Posted in Christ, God, Promise, Psalm, Seek Christ

Psalms

The Book of Psalms, or as is most commonly called, Psalms. A book of poems, stories, prayers and songs, it was known as a psalter.

There are 150 psalms in the Christian Bible. The is one psalm in the Apocrypha, Psalm 151, which is extremely short and a concise summary of David’s childhood. There is nothing in it that is not in many other places through the Old Testament, a reason it may have been excluded but not of point here.

There are a million things we could talk about when discussing Psalms; don’t worry, we’re not, at least not today. Let’s talk about why God gave us them.

Let me remind you, I am not an educated, degreed theologian. What I write here is what I hear in the Gospel and what I’m guided to write, praying I’m not misleading you.

In these very early days, the average, let alone less than average person, did not read or own books. Heritage, history, and memories were passed down by word of mouth, song, dance, and symbols. People memorized what was important, and that memory work began at a very early age; something we have lost in this day and age.

Also, in those days with various types of war and enslavement, individuals were frequently physically mistreated, harshly, for their beliefs. To prevent this, they would keep their beliefs on the inside, only sharing in word with known like believers. What better way to help so many people, so many disenfranchised, uneducated, unsettled people learn the history and promises of God than with poems and songs (Psalms).

Probably the most important thing to see in Psalms is Jesus! Wait! Hold the presses! Psalms is OT, Jesus ain’t born yet!!!!!! You are absolutely correct, but the promise of the Messiah has been made. Here’s some examples of where the Old and New Testaments line up perfectly. (All use NIV)

I will proclaim the Lord’s decree: He said to me, “You are my son; today I have become your father.    Ps 2:7
And a voice from heaven said, “This is my Son, whom I love; with him I am well pleased.”  Mt 3:17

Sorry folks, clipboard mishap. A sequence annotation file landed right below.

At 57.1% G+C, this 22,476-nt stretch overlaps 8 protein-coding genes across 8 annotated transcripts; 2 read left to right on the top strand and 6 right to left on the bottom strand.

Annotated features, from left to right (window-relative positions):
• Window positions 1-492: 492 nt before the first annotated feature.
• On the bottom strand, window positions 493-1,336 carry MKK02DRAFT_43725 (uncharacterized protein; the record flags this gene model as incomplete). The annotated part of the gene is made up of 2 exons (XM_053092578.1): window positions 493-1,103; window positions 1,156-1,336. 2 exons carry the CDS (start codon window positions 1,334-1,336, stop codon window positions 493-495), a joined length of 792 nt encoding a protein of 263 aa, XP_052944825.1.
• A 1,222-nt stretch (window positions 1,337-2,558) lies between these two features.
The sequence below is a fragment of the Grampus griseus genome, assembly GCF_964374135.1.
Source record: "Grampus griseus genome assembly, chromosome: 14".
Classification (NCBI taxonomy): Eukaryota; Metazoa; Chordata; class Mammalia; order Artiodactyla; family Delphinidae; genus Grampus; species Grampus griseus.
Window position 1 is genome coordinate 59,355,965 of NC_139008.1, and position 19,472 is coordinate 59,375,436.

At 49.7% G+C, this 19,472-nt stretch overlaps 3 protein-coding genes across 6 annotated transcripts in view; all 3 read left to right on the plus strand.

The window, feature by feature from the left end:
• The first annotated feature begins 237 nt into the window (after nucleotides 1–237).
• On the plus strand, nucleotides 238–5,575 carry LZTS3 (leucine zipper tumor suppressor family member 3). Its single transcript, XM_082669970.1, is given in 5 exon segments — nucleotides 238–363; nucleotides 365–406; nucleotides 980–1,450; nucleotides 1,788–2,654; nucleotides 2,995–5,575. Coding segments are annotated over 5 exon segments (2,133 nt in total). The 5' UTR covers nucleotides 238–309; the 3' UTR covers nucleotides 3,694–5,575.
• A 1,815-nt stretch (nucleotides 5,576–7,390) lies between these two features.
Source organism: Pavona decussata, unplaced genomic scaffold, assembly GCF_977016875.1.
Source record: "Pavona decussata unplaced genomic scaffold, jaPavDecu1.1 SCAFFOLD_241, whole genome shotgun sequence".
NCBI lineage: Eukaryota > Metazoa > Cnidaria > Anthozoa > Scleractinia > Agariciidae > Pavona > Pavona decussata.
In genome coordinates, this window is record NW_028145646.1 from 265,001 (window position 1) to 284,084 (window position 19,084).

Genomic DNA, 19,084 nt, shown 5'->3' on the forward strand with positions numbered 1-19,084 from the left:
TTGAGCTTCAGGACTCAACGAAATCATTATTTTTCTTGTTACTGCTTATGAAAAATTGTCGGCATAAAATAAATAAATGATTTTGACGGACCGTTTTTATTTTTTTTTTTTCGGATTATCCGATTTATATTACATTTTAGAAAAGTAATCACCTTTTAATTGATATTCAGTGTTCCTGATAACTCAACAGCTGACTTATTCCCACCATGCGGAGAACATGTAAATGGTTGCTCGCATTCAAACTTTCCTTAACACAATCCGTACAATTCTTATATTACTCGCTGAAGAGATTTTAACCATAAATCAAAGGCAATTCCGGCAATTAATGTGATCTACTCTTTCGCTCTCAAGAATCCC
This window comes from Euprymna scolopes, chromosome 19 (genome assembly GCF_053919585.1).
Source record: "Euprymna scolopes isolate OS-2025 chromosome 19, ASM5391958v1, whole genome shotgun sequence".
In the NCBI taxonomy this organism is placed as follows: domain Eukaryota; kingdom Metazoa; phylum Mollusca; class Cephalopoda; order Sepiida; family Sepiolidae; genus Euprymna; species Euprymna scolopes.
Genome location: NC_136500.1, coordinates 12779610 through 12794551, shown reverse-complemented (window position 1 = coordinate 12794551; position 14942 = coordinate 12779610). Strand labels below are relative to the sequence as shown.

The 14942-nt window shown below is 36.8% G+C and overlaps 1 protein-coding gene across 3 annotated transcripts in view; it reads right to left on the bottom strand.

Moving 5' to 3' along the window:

because you will not abandon me to the realm of the dead, nor will you let your faithful one see decay.  Ps 16:10
Seeing what was to come, he spoke of the resurrection of the Messiah, that he was not abandoned to the realm of the dead, nor did his body see decay. Acts 2:31
So it is also stated elsewhere: “‘You will not let your holy one see decay.’ Acts 13:35

And there are many others. The faithful of the time and today understand that in the good times, the Psalms give you peace in troubled times and guidance in time of darkness. It helps us see that a shepherd boy, the 99-lb weakling for a visual image when compared to his brothers, yet the favored of his father, perhaps because he was the last, can grow up to be a King. It shows us that God gets that His chosen ones make mistakes (David lied, committed murdered and adultery), suffered at times with depression (my words) and lust, and yet was forgiven, unconditionally by the one who had called him.

David had, even through his darkest times, faith. He knew God was present. He never doubted God would hear his cries. He understood he did not know God’s timetable. He recognized that we may not be able to see the Messiah, but that He was coming and we would all have eternal faith. He never asked for proof. He never said, “if you do this” or “because you did that”, he just sang and talked because he had the faith of a child and sought for his father.

Let’s close today with the beginning of Psalm 62 (HCSB), verses 1 & 2.

I am at rest in God alone;
my salvation comes from Him.
He alone is my rock and my salvation,
my stronghold; I will never be shaken.

Be blessed! 💕

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Author:

After a time of rest, it's time to resurrect this blog with a light on prayer and building our own personal prayer garden. A woman of faith, I want to share my personal insights into God and the Gospel in the hopes that these touch another heart, encouraging them to come to Christ.

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